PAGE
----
Now let’s take a look at the things we WANT when building a war team in TFEW. Click on any of the links to learn more about this specific topic of what we WANT when building a strong war team.

 

Things We SACRIFICE When Building a War Team

Now it’s time to go over things we Sacrifice when building our war team. This section is to highlight bots that can cause headaches that may not be obvious and have significant shortcomings that you need to weigh and think about before adding them to your team.

I am going to start with my two personal migraines that meet the eye – Grimlock/Razorclaw and Optimus Primal/Beast Wars Megatron. These two stat out very well, I must say. Their ratio of health to DPS are impressive. Their abilities even read very well. In practice however these bots are going to do everything in their power to find an early grave. The special ability for Optimus Primal & BW Meagatron can take bots out of position and split them up, even taking bots off the HQ. They do get a shield to help with this, but sometimes it’s not enough. The biggest issue with Optimus Primal/Beast Wars Megatron, however, is they starts the battle jumping a massive distance away from your team and into trouble.

Grimlock/Razorclaw’s ability seems useful but ultimately is not going to kill anything. He is going to rush to a target and deal some good damage, but then he is going to sit there for a long time to finish it off. Once he does, he’s stuck there, out of position, ready to die and his G1 core shield isn’t going to save him either. This applies to Grimlock and Razorclaw, but covers every bot that runs away from the team that doesn’t have a way to attract defenses and includes Windblade/Divebomb, Drift/Barricade, Ironhide/Bludgeon, Star Saber/Deathsaurus, Elita-1/Lugnit, etc. These bots specifically cause your medic(s) to die. Your bot is running way out of position making their health pool drop. Medics are programmed to go to the bot that needs them most. This causes your medic to wander into a bad spot and get wiped out and now you’re 2 bots down. If you’re smart, you can send them out, let them do their thing and then send them back to safety. Don’t get me wrong, with an appropriate team composition some of these bots can be useful, but that choice has to be worth it.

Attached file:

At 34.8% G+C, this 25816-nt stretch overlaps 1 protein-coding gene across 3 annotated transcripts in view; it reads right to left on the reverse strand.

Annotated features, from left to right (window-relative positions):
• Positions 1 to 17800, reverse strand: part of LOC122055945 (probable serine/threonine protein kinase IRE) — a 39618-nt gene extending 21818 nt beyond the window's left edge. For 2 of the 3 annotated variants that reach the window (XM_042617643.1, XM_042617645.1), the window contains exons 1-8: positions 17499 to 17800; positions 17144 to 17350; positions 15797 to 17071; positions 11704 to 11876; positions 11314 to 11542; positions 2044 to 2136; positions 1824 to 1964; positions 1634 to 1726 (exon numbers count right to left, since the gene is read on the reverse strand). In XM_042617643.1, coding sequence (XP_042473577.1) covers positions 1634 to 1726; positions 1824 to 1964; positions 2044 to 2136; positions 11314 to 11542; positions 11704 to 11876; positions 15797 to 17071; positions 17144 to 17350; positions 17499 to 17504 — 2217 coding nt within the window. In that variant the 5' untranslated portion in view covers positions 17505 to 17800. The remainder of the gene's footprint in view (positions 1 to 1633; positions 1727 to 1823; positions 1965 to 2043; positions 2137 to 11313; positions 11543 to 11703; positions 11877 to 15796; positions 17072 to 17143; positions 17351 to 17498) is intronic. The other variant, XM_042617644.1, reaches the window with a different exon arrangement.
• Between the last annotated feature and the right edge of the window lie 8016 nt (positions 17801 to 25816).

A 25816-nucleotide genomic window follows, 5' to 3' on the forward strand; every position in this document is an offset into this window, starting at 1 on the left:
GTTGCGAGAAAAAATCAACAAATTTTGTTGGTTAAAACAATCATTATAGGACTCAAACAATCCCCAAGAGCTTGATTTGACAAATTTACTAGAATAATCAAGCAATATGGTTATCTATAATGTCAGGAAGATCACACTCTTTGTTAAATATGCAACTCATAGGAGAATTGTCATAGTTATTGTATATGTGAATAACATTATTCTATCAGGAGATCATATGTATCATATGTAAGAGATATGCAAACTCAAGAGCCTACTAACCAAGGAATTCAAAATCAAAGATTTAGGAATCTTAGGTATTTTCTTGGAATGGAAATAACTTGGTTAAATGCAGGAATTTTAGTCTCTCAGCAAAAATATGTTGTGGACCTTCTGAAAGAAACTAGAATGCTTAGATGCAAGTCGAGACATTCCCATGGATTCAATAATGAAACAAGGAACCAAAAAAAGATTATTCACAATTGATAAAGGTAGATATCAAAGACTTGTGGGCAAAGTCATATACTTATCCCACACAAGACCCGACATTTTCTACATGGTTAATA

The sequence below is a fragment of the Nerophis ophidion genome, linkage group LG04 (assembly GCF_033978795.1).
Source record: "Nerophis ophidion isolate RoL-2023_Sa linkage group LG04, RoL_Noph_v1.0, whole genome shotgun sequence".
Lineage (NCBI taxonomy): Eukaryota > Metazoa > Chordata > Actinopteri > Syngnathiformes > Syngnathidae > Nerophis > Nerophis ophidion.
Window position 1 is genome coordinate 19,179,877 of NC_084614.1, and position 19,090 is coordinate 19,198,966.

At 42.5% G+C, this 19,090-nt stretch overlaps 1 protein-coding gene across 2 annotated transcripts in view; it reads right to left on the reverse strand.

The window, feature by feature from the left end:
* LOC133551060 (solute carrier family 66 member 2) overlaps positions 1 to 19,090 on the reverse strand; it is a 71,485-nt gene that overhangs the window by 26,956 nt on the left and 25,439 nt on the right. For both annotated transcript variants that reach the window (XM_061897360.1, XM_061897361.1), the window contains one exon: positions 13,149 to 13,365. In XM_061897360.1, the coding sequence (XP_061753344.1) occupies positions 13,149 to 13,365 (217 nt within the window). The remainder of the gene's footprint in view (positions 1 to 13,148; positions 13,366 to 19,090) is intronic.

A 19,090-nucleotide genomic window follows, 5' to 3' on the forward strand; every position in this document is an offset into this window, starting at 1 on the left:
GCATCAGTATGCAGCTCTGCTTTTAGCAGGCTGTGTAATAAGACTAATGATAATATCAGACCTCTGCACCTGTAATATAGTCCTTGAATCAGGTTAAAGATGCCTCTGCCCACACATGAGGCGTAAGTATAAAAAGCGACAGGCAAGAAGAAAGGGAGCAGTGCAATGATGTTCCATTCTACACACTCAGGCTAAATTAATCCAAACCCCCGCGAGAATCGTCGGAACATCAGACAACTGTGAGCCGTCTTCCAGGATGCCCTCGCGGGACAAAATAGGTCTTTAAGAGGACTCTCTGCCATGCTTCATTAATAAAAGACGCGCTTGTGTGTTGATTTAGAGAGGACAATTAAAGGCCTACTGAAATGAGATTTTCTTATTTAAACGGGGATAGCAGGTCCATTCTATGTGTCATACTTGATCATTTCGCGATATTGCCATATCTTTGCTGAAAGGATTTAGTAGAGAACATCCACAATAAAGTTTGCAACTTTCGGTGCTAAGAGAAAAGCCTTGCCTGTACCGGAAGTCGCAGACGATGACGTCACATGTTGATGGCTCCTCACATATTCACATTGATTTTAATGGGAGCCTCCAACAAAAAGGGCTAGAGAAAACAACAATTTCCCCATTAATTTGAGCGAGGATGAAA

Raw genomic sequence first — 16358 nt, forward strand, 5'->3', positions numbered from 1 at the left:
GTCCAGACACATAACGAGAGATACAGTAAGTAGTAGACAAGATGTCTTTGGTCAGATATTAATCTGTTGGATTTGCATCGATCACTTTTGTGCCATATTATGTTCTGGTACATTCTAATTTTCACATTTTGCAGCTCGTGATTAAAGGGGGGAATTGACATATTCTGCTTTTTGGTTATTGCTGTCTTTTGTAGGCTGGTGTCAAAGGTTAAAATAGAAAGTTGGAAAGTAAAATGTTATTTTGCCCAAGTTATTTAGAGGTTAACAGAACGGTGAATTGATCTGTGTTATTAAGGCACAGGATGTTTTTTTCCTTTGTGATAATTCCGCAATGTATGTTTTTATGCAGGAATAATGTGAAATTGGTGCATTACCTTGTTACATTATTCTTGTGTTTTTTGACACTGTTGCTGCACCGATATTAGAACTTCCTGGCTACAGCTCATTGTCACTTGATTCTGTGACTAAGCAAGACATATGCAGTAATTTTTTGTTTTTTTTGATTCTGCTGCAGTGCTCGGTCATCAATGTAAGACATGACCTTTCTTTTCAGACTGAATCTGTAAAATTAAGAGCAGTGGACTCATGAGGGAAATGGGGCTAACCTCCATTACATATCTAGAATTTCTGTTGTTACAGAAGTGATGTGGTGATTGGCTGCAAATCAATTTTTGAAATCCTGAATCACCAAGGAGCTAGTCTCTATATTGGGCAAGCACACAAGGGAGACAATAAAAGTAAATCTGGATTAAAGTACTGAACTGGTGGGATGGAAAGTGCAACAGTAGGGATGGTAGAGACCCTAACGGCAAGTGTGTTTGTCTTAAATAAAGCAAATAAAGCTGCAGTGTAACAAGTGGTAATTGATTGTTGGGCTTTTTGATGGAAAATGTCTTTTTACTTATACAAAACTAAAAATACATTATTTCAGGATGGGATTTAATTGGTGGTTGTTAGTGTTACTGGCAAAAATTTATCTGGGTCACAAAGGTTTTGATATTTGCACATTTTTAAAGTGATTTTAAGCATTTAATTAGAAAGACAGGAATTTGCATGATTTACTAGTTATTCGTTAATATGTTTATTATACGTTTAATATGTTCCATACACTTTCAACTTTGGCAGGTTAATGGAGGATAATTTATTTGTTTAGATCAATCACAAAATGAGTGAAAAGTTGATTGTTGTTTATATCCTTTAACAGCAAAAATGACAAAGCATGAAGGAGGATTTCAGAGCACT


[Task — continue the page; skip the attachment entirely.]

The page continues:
High ability bots are also an issue – do you keep the high ability cost in your lineup and sacrifice the special ability use of other bots. Star Saber/Deathsaurus, Elita-1/Lugnut and Swoop/Scourge come to mind. Star Saber/Deathsaurus starts at 12 Ability Points which is crazy, and increases by 3 with each use. To send them out to a target and send them back to your team is 27 Ability Points – a MASSIVE investment. Elita-1/Lugnut starts at 8 and increases by 3 each time. Swoop/Scourge starts at 5, but increases by 5 each time and also takes a long time to apply the damage he can deal. They may be powerful, and it can be tempting to put them all on one team, but you have to consider how expensive a team is to run. Your Ability Points are going to disappear really fast using just one of these bots. More than one and you are going to die halfway through a fight because your bank is empty and your back will be up against a wall. Know that when you are selecting bots like these what you are sacrificing when putting them on your team.

You should also think about this with every bot as a mental exercise. When you add a bot, what cost comes with it? Low health? No damage? Taking a spot another bot could fill better? Building and using a general purpose war team successfully means being aware of your strengths and weaknesses.